The second display in a series of four Contemporary Art Society displays at the Whitechapel Gallery looking at the role of philanthropy in shaping public collections across the UK.
With works ranging from John Constable to Grayson Perry, this exhibition represents scenes of the English east coast from the past 200 years. Artworks consider the influence of technology and local art schools and are drawn from the collections of Contemporary Art Society member museums and galleries in the region.
The display’s title is taken from William Blake’s The Proverbs of Hell, from his illustrated poem The Marriage of Heaven and Hell (c 1789). A copy owned by poet Lord Alfred Tennyson is on show here, complemented by a recording of Tennyson’s written descriptions of the Lincolnshire countryside.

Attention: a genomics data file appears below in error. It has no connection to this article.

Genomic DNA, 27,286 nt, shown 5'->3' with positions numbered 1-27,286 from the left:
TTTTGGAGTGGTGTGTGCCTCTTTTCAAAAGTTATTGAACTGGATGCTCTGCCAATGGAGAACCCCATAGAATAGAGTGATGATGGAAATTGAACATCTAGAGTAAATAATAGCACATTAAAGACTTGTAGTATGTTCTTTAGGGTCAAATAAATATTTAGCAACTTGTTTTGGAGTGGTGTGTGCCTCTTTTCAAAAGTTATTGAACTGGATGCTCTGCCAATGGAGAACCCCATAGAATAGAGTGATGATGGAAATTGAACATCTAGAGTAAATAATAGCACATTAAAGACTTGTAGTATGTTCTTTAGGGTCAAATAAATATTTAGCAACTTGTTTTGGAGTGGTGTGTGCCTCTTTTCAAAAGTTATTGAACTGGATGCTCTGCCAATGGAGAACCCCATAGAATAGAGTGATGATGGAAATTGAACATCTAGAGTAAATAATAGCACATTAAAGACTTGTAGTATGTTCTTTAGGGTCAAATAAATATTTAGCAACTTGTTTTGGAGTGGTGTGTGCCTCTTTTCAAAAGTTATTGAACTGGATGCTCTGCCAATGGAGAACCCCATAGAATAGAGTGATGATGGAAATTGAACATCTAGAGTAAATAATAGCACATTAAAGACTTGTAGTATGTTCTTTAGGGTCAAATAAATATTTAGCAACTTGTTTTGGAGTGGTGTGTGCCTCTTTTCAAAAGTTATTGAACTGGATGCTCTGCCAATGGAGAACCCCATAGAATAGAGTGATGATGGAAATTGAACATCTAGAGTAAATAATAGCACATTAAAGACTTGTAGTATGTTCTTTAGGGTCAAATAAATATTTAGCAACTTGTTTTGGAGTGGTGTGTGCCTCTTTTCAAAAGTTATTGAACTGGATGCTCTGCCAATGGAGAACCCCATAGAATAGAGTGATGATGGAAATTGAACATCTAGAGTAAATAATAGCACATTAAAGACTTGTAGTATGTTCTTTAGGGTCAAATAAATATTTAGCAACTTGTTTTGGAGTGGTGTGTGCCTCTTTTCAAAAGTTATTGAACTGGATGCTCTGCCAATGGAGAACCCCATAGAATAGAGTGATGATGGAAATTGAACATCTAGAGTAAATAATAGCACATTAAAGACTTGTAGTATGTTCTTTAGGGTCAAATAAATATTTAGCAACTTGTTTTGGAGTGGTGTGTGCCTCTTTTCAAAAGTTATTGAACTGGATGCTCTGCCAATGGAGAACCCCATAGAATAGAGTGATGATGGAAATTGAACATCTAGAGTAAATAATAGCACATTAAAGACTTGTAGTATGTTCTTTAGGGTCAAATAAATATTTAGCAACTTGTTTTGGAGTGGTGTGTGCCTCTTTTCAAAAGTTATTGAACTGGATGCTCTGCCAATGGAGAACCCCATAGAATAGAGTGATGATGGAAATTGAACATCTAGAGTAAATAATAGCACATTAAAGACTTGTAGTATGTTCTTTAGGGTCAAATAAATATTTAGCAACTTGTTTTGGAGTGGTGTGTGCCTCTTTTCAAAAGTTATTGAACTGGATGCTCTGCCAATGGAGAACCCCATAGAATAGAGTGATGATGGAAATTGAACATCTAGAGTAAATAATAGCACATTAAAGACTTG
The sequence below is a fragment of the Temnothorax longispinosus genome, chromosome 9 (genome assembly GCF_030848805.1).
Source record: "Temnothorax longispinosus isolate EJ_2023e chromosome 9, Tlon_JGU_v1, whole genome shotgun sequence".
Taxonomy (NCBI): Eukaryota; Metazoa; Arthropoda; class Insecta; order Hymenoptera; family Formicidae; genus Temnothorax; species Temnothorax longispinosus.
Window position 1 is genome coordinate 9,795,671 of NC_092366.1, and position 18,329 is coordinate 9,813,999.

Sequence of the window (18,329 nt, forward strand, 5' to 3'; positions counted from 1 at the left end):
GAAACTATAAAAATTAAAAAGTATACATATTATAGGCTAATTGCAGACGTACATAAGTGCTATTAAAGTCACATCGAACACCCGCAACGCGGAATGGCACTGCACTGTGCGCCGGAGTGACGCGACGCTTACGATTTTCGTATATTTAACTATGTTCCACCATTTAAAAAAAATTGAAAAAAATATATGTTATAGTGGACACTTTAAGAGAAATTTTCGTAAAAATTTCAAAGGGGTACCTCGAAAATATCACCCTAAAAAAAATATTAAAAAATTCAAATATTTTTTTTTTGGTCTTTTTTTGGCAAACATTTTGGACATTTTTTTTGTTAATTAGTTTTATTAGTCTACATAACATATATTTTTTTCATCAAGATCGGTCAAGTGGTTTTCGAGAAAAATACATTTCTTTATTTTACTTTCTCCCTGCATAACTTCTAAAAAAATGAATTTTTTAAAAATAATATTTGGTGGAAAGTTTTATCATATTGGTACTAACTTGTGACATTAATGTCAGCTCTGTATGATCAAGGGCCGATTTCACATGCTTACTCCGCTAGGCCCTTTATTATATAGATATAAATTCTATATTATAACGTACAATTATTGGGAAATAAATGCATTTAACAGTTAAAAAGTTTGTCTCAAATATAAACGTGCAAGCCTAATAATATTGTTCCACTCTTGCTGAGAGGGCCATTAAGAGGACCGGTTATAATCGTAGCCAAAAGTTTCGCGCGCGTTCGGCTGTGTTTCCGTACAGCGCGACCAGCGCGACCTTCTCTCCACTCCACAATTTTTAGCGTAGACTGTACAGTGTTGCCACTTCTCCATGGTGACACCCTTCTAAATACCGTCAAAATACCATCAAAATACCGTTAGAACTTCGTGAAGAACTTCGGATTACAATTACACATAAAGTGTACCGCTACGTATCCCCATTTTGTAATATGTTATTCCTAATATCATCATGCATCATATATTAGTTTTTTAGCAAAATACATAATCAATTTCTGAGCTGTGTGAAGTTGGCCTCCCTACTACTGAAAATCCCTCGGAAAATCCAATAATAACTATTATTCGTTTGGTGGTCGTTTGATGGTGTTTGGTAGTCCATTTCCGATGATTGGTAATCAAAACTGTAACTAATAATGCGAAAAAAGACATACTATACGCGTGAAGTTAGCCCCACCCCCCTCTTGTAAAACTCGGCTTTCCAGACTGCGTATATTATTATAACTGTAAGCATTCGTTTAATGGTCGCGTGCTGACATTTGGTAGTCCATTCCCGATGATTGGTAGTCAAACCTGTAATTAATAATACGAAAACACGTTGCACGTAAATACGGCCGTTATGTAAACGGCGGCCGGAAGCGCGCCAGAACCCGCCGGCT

From the early Norwich Society of Artists (1803–1833) to the progressive Time-Based Art course in Hull during the 1990s, artists and students have looked to the local landscape to express their ideas. John Sell Cotman and Peter De Wint see it divided by landowners and industry in the 19th century, while Fran Cottell and Simon Poulter look at the privatisation of land during the Thatcher era. Their responses make a case for freedom of movement through use of medieval common land law and more recently an open source ‘creative commons’ culture online.
This display is part of the Whitechapel Gallery’s programme to open up public and private collections and is made in collaboration with the Contemporary Art Society and Curatorial Fellow Helen Kaplinsky, who is hosted by the Ferens Art Gallery, Hull. This year-long series of displays is supported by a major grant from Arts Council England.